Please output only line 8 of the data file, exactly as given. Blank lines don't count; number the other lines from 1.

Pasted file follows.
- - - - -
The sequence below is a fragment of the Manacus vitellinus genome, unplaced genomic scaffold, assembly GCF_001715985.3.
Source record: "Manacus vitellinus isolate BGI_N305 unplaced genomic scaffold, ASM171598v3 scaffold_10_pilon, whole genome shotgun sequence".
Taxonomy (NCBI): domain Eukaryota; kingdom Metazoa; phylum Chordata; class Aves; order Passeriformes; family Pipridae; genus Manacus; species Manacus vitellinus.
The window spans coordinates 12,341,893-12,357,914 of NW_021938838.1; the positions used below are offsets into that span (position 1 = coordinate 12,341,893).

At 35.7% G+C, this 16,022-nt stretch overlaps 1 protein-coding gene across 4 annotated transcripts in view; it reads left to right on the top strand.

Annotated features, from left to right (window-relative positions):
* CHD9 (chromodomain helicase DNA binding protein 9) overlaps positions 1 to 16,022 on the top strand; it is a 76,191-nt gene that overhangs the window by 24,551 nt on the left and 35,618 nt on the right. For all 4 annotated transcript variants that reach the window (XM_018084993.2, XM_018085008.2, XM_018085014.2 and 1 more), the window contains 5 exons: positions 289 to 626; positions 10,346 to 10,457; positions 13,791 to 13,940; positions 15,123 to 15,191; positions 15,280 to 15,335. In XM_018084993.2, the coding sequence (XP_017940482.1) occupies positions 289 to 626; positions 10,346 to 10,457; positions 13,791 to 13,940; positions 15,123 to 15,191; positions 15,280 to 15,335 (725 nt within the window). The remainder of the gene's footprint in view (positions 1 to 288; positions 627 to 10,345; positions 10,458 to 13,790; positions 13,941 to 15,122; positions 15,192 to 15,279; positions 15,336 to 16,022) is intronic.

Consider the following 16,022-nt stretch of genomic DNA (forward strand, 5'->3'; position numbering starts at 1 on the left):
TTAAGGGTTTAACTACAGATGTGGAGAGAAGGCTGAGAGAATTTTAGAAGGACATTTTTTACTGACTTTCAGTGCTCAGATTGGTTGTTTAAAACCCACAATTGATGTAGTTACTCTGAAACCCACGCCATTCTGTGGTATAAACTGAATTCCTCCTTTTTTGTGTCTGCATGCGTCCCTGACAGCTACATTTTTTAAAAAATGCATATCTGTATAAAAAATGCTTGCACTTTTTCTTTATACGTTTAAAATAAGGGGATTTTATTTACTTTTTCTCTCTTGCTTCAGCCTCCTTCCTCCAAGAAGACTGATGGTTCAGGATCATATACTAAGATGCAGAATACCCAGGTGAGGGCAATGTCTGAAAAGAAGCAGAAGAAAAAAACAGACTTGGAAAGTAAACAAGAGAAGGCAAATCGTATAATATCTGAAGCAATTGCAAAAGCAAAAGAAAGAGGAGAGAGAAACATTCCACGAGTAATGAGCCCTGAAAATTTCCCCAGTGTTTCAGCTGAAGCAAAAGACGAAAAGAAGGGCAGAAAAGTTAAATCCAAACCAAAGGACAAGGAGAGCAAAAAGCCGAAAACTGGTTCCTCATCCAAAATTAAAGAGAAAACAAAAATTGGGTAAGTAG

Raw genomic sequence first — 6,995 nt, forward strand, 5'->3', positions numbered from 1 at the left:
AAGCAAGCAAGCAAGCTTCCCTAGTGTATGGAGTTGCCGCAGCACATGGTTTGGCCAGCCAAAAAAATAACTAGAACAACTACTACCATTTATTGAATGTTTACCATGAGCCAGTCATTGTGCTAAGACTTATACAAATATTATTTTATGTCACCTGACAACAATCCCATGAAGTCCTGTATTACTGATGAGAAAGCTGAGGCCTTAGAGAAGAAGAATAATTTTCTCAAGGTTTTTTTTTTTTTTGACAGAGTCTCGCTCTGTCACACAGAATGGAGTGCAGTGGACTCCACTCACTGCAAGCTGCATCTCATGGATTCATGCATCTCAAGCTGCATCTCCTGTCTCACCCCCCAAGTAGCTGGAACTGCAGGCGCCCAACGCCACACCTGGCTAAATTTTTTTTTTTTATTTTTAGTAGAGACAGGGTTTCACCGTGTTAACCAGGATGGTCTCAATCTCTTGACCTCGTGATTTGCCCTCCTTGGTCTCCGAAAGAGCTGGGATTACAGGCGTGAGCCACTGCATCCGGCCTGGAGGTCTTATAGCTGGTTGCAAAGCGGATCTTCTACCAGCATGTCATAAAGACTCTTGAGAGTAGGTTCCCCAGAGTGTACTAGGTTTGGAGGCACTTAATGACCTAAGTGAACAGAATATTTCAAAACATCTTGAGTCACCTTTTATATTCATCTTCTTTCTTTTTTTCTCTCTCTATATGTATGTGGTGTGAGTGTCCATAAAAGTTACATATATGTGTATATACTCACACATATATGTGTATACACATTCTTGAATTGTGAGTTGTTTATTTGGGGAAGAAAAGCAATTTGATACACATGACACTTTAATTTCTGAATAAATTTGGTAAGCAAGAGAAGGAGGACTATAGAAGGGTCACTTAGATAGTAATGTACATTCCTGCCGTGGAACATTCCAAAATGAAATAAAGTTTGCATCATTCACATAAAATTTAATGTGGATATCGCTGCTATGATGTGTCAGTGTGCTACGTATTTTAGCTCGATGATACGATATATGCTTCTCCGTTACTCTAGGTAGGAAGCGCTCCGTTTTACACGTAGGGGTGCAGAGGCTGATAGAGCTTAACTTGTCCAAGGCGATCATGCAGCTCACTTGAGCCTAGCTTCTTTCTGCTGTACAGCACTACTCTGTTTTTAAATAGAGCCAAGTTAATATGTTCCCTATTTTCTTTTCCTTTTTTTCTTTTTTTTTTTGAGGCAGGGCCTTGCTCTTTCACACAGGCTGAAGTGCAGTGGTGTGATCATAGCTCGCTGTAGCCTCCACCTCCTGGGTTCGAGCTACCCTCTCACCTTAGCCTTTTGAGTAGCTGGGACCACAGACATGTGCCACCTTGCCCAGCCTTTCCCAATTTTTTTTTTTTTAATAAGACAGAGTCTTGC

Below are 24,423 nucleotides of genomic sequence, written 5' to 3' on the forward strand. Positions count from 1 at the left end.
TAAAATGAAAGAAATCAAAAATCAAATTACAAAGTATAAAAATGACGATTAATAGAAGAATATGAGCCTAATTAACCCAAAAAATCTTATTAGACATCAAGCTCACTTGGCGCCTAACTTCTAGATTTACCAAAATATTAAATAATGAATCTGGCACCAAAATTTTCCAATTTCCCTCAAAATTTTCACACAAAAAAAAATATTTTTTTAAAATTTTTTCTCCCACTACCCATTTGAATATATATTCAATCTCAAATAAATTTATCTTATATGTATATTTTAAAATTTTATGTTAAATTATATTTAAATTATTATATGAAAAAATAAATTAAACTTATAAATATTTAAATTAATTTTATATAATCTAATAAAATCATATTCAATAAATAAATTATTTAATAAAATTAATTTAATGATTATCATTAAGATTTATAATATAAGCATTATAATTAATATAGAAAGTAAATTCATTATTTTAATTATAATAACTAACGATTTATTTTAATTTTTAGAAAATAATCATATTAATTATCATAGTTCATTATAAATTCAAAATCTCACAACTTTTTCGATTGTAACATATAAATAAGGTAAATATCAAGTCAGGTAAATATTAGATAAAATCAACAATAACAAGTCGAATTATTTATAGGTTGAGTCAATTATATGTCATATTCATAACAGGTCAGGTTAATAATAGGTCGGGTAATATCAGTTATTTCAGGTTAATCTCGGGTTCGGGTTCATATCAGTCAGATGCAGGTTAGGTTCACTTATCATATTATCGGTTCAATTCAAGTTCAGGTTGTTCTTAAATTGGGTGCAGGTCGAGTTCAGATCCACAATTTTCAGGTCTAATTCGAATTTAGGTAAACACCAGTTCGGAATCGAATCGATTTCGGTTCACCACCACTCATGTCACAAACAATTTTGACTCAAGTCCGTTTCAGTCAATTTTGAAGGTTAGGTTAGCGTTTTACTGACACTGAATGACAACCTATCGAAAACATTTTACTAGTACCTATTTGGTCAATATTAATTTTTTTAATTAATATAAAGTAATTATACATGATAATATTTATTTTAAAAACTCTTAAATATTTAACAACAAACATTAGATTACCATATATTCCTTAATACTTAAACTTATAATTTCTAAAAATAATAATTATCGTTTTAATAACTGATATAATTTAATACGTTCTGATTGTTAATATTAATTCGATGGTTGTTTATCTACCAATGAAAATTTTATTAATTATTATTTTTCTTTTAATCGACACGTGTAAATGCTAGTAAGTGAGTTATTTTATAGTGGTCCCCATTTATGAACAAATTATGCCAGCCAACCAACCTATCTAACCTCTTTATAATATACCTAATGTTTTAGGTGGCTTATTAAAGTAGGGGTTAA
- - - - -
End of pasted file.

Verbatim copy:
Consider the following 16,022-nt stretch of genomic DNA (forward strand, 5'->3'; position numbering starts at 1 on the left):